According to James, he “hasn’t complained about that salad since the incident occurred nine years ago, but it really was a terrible salad, by the way.”

And there it is, folks–marriage.

I mention this because, from time to time, I consult one of those new-age psycho-therapists. His name is “Dr. Neil, PhD”, he lives in LA (of course), and was referred to me by a close friend (also from LA).

Our meetings are conducted by telephone and I tend to call Dr. Neil PhD when I need a non-biased opinion regarding some critical aspect of my life. Since I’ve never met him in person, it’s entirely possible that he also moonlights as a fortune teller or a stripper. But that’s neither here nor there, I guess, as he provides excellent insights and has a soothing Kiwi-accented voice that can talk me off of whatever ledge I’m teetering on.

It was during one of these consultations that Dr. Neil PhD informed me that, as a spouse, it was my job to field my husband’s complaints. He called it “taking out the trash,” and said that I needed to provide a safe and open channel of communication through which my husband could express his frustrations about whatever happens to be frustrating him.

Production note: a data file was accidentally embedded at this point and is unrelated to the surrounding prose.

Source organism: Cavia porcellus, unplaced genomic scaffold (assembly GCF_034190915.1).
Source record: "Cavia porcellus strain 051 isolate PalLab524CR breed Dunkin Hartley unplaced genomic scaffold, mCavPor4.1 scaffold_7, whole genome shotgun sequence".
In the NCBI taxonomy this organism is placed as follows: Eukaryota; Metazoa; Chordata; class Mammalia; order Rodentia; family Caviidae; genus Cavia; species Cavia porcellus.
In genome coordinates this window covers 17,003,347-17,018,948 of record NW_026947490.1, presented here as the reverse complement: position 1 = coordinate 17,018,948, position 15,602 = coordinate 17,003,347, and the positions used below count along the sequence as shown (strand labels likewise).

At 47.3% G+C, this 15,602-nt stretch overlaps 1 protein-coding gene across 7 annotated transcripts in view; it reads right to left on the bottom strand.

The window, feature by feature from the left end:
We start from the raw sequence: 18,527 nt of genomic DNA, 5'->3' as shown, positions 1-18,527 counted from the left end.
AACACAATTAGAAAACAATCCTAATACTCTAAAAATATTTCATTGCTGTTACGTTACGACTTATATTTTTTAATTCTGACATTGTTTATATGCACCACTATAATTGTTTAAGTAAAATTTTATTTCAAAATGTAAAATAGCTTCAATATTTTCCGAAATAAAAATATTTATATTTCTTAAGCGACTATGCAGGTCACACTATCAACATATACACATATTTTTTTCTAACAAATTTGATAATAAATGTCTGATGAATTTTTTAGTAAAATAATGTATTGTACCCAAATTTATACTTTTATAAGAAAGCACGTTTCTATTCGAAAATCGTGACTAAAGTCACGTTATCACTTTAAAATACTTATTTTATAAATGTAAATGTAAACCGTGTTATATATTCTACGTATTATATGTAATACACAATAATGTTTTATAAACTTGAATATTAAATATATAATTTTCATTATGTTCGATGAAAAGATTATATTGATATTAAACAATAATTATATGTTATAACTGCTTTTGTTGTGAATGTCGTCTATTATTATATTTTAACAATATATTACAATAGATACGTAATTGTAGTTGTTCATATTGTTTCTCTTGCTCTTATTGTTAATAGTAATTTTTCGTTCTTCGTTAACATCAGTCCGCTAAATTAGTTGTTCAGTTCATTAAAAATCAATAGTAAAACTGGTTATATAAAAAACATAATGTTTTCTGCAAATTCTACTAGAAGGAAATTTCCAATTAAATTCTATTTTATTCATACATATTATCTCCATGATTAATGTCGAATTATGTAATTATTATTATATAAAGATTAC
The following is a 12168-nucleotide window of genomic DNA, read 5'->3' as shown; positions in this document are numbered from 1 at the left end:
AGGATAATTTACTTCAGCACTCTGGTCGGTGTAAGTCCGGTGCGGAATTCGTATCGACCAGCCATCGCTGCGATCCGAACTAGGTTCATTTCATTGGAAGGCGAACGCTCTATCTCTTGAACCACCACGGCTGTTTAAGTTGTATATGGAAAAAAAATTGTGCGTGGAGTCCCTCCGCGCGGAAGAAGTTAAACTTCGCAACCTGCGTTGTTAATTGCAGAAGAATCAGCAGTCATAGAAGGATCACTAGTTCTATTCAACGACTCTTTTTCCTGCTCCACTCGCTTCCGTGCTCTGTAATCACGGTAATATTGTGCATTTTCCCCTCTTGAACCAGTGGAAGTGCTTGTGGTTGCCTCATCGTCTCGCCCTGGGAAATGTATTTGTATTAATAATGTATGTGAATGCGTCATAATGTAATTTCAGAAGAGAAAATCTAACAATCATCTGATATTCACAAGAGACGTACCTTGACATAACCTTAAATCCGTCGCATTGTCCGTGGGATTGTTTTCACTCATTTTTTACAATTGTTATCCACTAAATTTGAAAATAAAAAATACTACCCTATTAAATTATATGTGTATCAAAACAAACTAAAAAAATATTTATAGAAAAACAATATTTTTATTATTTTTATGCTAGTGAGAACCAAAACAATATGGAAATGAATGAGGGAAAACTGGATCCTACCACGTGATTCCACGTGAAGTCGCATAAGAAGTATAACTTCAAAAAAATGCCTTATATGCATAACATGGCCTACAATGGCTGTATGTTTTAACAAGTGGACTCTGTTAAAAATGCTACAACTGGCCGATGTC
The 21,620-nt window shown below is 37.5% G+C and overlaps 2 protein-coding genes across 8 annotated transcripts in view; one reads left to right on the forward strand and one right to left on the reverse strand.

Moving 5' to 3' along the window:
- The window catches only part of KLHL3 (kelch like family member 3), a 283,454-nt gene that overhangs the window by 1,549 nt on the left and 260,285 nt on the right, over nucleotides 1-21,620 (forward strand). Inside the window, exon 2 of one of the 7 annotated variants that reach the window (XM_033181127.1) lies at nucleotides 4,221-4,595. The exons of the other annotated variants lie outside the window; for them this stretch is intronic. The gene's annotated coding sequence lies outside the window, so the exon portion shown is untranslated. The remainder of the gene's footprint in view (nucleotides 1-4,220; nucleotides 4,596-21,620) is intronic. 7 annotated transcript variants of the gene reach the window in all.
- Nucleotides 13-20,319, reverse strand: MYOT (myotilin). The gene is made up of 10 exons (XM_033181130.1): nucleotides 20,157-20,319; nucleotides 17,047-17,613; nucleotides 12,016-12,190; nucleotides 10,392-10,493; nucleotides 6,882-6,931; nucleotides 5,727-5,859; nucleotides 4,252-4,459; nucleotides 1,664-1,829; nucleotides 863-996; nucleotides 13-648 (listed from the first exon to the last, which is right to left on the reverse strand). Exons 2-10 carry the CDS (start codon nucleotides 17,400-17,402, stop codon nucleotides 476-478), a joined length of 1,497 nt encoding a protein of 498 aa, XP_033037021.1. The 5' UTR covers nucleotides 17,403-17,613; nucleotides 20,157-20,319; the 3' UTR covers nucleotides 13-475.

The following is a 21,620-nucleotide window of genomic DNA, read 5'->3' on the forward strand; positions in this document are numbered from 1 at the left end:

My role was to do intake on that information and promptly dispose of it—not solve it, not internalize it, not analyze it, just toss it. And in turn, my husband would take out my trash. I could have suggested to Dr. Neil PhD that I was paying him, a THERAPIST, to take out the trash, but that didn’t seem to occur to him and it didn’t feel like the best time to bring it up.

However, I can’t help but wonder what sage advice Dr. Neil PhD would give to James and Mary should he overhear the “salad exchange”. And this all leaves me wondering what qualifies as trash versus say, toxic waste. If a salad complaint is “trash” then I must be a Super Fund Site.

Wednesday night is trash night in our neighborhood. Every Wednesday, my husband carefully moves through the house collecting garbage cans and methodically sorting their contents into recyclables and actual trash; a handsome banker in slacks and a button down, dutifully dragging the cans to the curb.

He does this in much the same way that he disposes of my “trash”–dutifully, with care, and without complaint.

This originally published on groundingup.com.